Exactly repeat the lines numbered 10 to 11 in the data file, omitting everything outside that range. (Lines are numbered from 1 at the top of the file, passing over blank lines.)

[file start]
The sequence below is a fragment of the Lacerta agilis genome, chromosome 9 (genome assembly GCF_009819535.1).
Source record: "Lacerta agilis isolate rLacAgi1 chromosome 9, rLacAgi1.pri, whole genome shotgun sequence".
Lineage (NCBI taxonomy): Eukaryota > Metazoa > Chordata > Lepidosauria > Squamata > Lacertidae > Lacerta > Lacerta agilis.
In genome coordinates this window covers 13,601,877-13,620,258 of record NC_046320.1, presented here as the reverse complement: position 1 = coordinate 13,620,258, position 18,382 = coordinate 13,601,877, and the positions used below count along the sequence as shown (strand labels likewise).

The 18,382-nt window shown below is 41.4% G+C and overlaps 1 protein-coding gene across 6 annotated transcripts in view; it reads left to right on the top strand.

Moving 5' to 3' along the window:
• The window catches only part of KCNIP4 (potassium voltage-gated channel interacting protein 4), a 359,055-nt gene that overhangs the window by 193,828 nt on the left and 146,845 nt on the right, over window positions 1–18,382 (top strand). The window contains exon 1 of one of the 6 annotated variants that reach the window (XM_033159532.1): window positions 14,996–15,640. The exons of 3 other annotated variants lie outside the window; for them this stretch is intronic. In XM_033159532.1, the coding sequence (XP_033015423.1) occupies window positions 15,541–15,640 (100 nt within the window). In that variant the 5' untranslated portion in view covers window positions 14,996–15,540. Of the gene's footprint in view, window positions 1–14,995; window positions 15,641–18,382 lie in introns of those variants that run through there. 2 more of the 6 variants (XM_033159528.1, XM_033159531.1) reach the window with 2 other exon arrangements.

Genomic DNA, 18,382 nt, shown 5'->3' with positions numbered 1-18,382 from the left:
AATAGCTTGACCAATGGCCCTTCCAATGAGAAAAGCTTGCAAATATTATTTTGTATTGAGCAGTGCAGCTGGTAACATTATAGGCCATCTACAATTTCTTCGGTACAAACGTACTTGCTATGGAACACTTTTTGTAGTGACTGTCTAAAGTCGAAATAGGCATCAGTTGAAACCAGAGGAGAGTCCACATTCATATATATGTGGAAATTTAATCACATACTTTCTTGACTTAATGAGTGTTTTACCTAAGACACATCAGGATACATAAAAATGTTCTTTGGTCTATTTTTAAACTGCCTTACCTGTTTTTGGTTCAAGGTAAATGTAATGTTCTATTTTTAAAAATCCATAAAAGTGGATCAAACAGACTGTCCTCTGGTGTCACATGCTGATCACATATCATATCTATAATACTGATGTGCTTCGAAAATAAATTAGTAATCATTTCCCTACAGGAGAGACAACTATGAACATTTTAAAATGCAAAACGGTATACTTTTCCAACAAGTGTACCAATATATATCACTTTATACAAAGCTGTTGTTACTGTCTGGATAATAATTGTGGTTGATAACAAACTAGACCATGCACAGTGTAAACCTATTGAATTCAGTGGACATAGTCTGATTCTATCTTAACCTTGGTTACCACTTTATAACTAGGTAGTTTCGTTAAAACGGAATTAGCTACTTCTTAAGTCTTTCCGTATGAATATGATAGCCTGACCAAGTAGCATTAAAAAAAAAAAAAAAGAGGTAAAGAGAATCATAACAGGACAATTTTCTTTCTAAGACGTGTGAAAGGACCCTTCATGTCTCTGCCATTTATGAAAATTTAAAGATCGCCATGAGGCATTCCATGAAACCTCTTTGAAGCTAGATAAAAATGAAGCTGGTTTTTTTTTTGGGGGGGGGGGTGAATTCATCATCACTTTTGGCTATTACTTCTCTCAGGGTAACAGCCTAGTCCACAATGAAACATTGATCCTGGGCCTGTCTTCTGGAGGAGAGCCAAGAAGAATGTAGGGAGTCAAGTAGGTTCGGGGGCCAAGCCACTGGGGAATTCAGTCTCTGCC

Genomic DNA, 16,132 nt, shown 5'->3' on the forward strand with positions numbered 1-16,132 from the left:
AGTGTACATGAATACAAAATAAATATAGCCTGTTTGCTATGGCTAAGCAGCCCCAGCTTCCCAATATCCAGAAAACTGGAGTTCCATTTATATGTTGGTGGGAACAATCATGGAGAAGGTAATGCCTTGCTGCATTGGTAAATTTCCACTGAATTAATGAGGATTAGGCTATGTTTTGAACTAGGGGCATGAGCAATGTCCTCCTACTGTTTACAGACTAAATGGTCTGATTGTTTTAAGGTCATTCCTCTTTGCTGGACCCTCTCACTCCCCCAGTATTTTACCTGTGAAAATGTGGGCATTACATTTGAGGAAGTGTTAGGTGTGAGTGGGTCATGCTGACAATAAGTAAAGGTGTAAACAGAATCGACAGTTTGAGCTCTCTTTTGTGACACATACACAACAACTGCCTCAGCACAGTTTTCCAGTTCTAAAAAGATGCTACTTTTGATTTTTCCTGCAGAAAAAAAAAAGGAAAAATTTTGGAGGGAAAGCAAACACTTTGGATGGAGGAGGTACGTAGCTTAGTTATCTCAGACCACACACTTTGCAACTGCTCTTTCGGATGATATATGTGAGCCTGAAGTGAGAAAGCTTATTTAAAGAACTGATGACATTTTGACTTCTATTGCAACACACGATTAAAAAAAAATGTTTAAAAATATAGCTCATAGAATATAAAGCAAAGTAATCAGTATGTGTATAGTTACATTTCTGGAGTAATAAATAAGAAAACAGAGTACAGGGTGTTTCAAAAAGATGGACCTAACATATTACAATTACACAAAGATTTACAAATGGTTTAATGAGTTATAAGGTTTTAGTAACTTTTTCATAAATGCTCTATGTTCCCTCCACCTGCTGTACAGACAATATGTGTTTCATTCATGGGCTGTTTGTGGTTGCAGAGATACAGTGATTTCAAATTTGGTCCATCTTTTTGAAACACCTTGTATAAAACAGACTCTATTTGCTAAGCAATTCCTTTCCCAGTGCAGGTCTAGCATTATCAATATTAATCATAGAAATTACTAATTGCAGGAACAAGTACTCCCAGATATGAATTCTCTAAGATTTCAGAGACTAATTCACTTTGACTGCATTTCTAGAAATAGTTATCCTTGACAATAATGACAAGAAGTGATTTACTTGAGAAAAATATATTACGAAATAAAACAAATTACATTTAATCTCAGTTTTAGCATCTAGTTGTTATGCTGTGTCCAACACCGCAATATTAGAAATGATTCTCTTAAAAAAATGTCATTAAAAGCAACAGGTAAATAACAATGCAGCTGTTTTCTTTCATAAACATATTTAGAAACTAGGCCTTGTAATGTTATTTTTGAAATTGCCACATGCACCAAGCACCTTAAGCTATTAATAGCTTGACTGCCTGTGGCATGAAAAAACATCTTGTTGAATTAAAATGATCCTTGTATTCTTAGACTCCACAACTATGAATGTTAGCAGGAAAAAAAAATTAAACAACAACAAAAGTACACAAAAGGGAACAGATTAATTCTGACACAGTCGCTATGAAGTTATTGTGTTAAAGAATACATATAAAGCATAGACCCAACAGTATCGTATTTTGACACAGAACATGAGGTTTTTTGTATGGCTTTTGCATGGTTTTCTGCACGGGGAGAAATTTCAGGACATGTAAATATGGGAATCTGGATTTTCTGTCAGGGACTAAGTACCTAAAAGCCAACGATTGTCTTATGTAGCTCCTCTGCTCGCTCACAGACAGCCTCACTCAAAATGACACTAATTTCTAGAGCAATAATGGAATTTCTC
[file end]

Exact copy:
Genomic DNA, 16,132 nt, shown 5'->3' on the forward strand with positions numbered 1-16,132 from the left:
AGTGTACATGAATACAAAATAAATATAGCCTGTTTGCTATGGCTAAGCAGCCCCAGCTTCCCAATATCCAGAAAACTGGAGTTCCATTTATATGTTGGTGGGAACAATCATGGAGAAGGTAATGCCTTGCTGCATTGGTAAATTTCCACTGAATTAATGAGGATTAGGCTATGTTTTGAACTAGGGGCATGAGCAATGTCCTCCTACTGTTTACAGACTAAATGGTCTGATTGTTTTAAGGTCATTCCTCTTTGCTGGACCCTCTCACTCCCCCAGTATTTTACCTGTGAAAATGTGGGCATTACATTTGAGGAAGTGTTAGGTGTGAGTGGGTCATGCTGACAATAAGTAAAGGTGTAAACAGAATCGACAGTTTGAGCTCTCTTTTGTGACACATACACAACAACTGCCTCAGCACAGTTTTCCAGTTCTAAAAAGATGCTACTTTTGATTTTTCCTGCAGAAAAAAAAAAGGAAAAATTTTGGAGGGAAAGCAAACACTTTGGATGGAGGAGGTACGTAGCTTAGTTATCTCAGACCACACACTTTGCAACTGCTCTTTCGGATGATATATGTGAGCCTGAAGTGAGAAAGCTTATTTAAAGAACTGATGACATTTTGACTTCTATTGCAACACACGATTAAAAAAAAATGTTTAAAAATATAGCTCATAGAATATAAAGCAAAGTAATCAGTATGTGTATAGTTACATTTCTGGAGTAATAAATAAGAAAACAGAGTACAGGGTGTTTCAAAAAGATGGACCTAACATATTACAATTACACAAAGATTTACAAATGGTTTAATGAGTTATAAGGTTTTAGTAACTTTTTCATAAATGCTCTATGTTCCCTCCACCTGCTGTACAGACAATATGTGTTTCATTCATGGGCTGTTTGTGGTTGCAGAGATACAGTGATTTCAAATTTGGTCCATCTTTTTGAAACACCTTGTATAAAACAGACTCTATTTGCTAAGCAATTCCTTTCCCAGTGCAGGTCTAGCATTATCAATATTAATCATAGAAATTACTAATTGCAGGAACAAGTACTCCCAGATATGAATTCTCTAAGATTTCAGAGACTAATTCACTTTGACTGCATTTCTAGAAATAGTTATCCTTGACAATAATGACAAGAAGTGATTTACTTGAGAAAAATATATTACGAAATAAAACAAATTACATTTAATCTCAGTTTTAGCATCTAGTTGTTATGCTGTGTCCAACACCGCAATATTAGAAATGATTCTCTTAAAAAAATGTCATTAAAAGCAACAGGTAAATAACAATGCAGCTGTTTTCTTTCATAAACATATTTAGAAACTAGGCCTTGTAATGTTATTTTTGAAATTGCCACATGCACCAAGCACCTTAAGCTATTAATAGCTTGACTGCCTGTGGCATGAAAAAACATCTTGTTGAATTAAAATGATCCTTGTATTCTTAGACTCCACAACTATGAATGTTAGCAGGAAAAAAAAATTAAACAACAACAAAAGTACACAAAAGGGAACAGATTAATTCTGACACAGTCGCTATGAAGTTATTGTGTTAAAGAATACATATAAAGCATAGACCCAACAGTATCGTATTTTGACACAGAACATGAGGTTTTTTGTATGGCTTTTGCATGGTTTTCTGCACGGGGAGAAATTTCAGGACATGTAAATATGGGAATCTGGATTTTCTGTCAGGGACTAAGTACCTAAAAGCCAACGATTGTCTTATGTAGCTCCTCTGCTCGCTCACAGACAGCCTCACTCAAAATGACACTAATTTCTAGAGCAATAATGGAATTTCTC